• Contracted audit professionals are engaged to develop the OPC risk-based internal annual audit plan and to audit the OPC programs and management processes and practices. Audit products from the contracted resources are to be labeled under the auditors’ letter head to show their independence. Auditors are provided with access to all OPC records, databases, workplaces and employees, and the right to obtain information and explanations from OPC employees and contractors;
  • The Committee reviews and recommends for approval the risk-based internal audit plan, and the Commissioner approves the plan; and
  • A direct reporting line is established between the contracted audit professionals, and both the Commissioner and the Committee. This way, the auditors present their audit findings directly to the Commissioner and Committee and are not required to first go through the CAE when audit findings relate to corporate services and all other areas for which this position has responsibility.

The CAE remains responsible and accountable to ensure the integrity of the Internal Audit function.

The Audit Committee (AC) – The Audit Committee is an essential component of the internal audit regime established within OPC and provides objective advice and recommendations to the Commissioner regarding the sufficiency, quality and results of assurance on the adequacy and functioning of the department's risk management, control and governance frameworks and processes (including accountability and auditing systems). This work supports the Commissioner in her role as OPC’s accounting officer before Parliament. The AC It is comprised of two (2) external members, one of which is the chair. The Privacy Commissioner sits on the Committee as an ex-officio member. The CAE/CFO attends all committee meetings.

Senior Management Committee (SMC) – As the Office’s central decision-making body, the SMC reviews, approves and monitors the Corporate Risk Profile and the departmental system of internal control, including the assessment and action plans relating to the system of ICFR.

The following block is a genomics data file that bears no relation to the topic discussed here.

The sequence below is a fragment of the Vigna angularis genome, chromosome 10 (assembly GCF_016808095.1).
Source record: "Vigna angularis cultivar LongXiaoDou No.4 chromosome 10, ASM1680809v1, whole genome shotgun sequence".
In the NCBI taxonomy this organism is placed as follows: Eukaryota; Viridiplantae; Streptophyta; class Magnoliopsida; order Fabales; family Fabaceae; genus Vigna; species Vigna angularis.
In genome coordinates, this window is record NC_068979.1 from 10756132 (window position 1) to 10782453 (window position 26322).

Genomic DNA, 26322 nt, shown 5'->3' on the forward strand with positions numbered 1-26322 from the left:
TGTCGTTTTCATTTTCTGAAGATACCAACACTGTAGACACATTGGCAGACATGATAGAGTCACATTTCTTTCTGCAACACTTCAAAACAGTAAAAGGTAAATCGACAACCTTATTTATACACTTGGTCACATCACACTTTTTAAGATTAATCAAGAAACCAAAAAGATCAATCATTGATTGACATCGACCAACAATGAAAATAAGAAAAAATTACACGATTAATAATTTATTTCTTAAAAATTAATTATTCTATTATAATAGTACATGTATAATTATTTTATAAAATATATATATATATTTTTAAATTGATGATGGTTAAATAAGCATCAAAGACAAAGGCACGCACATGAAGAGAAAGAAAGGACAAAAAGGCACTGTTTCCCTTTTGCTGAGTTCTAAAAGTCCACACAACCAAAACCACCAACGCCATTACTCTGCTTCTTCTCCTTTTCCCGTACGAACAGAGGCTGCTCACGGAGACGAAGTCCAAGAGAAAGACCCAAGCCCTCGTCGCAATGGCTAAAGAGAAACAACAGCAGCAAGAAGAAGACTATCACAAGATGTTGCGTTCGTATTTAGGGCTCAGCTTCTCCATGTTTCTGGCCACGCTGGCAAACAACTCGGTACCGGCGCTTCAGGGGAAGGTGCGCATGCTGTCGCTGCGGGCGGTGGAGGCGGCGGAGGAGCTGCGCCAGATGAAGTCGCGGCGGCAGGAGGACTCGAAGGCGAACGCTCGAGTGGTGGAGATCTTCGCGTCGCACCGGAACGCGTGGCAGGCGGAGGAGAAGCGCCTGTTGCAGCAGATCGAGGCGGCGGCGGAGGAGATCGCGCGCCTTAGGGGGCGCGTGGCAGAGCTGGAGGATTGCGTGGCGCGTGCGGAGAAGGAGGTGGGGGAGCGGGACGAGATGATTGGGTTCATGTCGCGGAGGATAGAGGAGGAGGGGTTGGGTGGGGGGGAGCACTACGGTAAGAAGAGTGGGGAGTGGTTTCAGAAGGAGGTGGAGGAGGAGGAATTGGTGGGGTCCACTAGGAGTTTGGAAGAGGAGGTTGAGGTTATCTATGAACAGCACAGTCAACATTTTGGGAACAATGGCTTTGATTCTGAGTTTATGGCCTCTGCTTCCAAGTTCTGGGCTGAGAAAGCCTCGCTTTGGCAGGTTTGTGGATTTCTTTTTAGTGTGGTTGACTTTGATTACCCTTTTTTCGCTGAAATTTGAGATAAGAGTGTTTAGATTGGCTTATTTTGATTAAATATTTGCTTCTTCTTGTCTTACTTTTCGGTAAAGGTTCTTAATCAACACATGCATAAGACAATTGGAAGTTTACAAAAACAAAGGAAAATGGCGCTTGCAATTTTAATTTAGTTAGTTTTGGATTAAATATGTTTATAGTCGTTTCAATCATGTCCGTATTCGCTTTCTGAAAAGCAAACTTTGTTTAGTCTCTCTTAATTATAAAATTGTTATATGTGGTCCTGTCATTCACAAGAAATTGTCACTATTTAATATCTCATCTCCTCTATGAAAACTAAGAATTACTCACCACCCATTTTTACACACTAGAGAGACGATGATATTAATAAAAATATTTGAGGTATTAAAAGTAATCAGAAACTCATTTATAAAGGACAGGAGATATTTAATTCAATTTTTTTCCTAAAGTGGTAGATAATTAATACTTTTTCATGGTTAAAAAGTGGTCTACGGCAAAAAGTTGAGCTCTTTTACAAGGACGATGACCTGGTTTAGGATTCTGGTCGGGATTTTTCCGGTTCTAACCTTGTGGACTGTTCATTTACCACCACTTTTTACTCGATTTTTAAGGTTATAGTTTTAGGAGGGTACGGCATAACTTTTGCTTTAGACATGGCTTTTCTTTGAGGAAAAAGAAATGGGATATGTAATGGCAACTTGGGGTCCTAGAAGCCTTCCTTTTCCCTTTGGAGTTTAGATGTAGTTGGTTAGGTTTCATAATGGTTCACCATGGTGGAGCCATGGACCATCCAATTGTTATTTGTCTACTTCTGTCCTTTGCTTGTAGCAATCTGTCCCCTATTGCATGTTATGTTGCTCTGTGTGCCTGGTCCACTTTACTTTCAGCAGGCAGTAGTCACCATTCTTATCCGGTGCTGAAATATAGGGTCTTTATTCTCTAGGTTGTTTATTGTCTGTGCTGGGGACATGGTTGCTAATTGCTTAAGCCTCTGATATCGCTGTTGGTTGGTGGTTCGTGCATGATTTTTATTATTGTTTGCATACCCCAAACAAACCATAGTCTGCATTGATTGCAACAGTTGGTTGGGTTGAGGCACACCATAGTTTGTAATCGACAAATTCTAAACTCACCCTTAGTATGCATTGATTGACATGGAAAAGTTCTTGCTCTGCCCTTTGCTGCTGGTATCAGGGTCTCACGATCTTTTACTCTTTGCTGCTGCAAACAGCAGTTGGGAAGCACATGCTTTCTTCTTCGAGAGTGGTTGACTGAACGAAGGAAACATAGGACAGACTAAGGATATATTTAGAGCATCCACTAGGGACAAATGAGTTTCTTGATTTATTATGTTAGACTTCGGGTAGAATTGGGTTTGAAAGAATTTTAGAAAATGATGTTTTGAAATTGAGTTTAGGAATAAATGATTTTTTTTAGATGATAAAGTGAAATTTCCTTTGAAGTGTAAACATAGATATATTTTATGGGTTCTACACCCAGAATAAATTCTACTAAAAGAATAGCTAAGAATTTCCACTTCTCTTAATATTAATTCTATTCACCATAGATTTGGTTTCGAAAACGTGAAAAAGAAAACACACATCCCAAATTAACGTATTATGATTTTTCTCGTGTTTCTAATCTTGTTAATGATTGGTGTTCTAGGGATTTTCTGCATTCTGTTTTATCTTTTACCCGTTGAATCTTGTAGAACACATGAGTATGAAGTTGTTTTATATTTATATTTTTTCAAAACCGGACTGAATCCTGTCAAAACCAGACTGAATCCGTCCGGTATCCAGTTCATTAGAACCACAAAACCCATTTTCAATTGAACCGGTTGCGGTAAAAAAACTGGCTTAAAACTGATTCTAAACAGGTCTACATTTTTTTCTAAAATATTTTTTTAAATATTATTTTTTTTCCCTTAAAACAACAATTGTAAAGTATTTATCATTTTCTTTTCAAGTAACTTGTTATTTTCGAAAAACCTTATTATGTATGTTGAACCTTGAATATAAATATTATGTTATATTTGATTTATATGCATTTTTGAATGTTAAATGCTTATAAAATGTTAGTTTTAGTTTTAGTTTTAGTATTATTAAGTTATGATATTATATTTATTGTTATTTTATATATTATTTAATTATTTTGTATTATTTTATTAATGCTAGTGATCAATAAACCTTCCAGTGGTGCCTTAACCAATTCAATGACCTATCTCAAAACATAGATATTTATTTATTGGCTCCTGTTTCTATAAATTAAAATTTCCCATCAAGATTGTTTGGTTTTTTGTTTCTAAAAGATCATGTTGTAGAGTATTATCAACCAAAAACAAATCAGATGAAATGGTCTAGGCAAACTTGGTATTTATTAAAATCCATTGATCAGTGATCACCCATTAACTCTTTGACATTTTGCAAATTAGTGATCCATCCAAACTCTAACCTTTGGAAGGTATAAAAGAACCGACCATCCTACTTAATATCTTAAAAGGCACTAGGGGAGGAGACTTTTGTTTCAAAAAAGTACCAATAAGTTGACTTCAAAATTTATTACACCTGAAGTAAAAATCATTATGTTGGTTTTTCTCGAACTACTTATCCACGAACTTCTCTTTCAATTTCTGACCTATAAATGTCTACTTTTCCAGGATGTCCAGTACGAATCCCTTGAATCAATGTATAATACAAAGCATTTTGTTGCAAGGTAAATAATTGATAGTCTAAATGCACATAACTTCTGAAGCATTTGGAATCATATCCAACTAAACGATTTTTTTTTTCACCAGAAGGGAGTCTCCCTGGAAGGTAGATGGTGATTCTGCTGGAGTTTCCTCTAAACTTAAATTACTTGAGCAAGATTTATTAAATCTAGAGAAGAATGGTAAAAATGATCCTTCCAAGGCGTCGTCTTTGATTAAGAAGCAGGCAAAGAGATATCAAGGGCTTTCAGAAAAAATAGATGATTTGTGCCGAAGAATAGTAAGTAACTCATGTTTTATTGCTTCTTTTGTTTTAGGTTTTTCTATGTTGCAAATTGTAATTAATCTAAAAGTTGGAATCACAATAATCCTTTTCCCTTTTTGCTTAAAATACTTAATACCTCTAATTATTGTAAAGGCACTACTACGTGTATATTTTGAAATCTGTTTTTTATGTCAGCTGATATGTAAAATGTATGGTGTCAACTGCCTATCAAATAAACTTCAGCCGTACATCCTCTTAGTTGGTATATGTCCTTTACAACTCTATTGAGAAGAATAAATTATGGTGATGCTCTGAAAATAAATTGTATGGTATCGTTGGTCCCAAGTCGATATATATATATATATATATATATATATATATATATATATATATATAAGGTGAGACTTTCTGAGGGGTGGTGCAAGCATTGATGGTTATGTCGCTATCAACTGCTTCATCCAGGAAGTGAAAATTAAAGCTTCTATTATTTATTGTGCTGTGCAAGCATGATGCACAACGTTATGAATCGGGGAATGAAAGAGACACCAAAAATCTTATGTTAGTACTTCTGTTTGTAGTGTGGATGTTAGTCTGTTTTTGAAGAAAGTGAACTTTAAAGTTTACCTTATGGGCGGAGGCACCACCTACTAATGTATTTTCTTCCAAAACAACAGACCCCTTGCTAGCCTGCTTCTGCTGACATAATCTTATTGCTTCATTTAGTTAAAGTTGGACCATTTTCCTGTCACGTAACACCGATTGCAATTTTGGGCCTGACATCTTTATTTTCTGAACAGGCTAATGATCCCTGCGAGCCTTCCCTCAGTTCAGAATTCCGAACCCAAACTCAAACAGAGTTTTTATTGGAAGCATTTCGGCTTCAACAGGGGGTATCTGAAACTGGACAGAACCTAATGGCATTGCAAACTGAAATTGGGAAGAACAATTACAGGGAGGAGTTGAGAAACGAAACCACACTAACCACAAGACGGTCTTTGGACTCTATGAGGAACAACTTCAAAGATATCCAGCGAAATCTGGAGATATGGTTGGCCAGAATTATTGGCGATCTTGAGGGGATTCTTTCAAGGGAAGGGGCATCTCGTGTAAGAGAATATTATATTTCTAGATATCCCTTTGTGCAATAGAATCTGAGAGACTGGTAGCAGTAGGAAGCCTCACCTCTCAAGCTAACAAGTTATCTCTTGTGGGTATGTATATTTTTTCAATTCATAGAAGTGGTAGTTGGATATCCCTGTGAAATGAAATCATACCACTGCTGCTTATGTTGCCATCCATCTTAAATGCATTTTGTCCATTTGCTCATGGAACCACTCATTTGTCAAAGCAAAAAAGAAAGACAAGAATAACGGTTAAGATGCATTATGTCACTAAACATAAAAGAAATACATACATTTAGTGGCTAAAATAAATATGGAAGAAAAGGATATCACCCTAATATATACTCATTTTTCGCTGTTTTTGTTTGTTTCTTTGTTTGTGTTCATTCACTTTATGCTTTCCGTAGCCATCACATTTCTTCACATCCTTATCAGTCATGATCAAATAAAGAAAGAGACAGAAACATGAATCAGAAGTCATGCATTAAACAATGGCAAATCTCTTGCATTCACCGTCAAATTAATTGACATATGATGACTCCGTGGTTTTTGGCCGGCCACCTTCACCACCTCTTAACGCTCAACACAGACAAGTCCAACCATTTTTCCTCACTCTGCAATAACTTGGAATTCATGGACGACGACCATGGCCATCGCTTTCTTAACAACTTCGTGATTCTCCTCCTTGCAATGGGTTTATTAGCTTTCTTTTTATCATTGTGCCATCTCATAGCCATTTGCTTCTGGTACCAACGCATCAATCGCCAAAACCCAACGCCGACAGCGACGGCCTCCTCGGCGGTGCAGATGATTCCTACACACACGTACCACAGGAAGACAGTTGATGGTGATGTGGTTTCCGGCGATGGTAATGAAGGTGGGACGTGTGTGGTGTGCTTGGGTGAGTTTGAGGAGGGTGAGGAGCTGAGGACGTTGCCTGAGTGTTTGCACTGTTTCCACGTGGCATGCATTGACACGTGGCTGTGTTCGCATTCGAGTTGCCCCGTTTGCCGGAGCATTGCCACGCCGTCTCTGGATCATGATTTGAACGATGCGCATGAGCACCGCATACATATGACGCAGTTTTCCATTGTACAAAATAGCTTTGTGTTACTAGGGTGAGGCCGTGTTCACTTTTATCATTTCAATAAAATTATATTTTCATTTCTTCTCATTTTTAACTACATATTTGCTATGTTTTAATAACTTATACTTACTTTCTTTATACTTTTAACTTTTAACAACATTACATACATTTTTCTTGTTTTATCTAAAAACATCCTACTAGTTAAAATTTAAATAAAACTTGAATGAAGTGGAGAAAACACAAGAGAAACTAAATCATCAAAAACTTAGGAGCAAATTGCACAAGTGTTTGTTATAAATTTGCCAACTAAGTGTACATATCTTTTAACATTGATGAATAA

2.2 Key measures taken by the Office

The Office has a comprehensive internal control framework over financial transactions. This framework follows the expenditure management process of the federal government from the initial policy approval of programs through the budgeting process to final program payments and post payment audits.

The Office's control environment also includes a series of measures to enable its staff to manage risks well through raising awareness, providing appropriate knowledge and tools as well as developing skills. Key measures include:

  • A Champion of Values and Ethics, the Office’s values and ethics code of the Public Sector (April 2nd, 2012);
  • Annual performance agreements with senior managers clearly set out financial management responsibilities;
  • Formal training program and communications in core areas of financial management;
  • Office policies tailored to its control environment;
  • Human resources management plan and policies that support learning and succession planning;
  • Information technology (IT) strategic and operational plans to ensure greater security, integrity, efficiency and effectiveness, including annual threat risk assessment;
  • Active monitoring and enhanced reporting on results;
  • Periodically updated delegation of financial signing authorities matrix; and
  • The preparation and implementation of an annual risk-based audit plan.

3. Assessment of the Office’s system of ICFR

Financial statements of the Office have been audited by the Office of the Auditor General for eight (8) years. In parallel, senior management has been providing increased focus on formalizing its approach to the management and on-going maintenance of its systems of ICFR with the objective to support continuous improvement.